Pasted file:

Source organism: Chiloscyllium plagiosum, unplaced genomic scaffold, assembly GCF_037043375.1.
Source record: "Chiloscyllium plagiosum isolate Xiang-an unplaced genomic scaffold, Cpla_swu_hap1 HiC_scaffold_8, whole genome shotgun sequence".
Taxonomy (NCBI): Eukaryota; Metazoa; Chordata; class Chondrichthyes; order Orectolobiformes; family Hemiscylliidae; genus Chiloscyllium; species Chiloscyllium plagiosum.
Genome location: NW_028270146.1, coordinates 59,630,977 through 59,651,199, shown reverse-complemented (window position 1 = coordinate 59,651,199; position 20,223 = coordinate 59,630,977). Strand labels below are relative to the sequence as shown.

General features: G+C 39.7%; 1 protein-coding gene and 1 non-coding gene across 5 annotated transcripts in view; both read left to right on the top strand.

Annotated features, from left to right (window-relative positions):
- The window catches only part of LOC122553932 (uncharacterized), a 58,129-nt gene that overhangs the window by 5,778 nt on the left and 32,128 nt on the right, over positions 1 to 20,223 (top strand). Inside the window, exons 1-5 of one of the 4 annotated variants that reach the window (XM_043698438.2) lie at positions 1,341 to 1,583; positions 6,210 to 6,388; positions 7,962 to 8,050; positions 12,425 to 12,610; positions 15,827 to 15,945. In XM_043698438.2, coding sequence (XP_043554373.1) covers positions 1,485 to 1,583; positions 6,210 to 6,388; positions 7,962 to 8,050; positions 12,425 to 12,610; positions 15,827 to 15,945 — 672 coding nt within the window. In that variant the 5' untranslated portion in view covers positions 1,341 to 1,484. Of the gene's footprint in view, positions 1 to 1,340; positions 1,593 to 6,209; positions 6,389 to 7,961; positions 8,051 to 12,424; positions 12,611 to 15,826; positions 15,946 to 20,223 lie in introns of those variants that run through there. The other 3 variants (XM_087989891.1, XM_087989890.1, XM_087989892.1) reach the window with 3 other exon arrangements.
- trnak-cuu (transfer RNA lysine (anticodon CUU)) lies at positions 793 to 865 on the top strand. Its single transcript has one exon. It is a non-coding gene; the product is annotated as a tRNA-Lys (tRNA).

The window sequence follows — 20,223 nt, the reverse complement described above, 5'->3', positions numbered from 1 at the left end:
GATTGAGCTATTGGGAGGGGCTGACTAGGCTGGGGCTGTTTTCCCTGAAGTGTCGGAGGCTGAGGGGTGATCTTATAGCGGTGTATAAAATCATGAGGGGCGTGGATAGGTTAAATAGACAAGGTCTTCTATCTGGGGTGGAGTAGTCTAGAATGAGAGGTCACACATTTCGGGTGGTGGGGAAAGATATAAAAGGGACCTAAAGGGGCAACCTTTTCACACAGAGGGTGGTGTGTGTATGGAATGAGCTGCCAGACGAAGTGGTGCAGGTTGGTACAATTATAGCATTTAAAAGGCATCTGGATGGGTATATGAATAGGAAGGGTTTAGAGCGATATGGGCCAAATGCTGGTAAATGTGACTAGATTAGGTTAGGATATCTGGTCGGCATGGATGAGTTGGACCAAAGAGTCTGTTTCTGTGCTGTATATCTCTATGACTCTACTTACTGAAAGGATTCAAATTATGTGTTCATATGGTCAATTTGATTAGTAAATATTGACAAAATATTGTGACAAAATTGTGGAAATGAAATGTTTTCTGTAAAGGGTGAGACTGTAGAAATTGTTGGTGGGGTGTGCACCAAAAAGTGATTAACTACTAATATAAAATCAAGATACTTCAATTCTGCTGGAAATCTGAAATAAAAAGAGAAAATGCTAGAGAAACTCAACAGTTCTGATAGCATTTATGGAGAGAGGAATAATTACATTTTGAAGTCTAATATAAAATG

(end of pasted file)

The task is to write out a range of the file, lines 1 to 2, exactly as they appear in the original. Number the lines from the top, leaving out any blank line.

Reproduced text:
Source organism: Chiloscyllium plagiosum, unplaced genomic scaffold, assembly GCF_037043375.1.
Source record: "Chiloscyllium plagiosum isolate Xiang-an unplaced genomic scaffold, Cpla_swu_hap1 HiC_scaffold_8, whole genome shotgun sequence".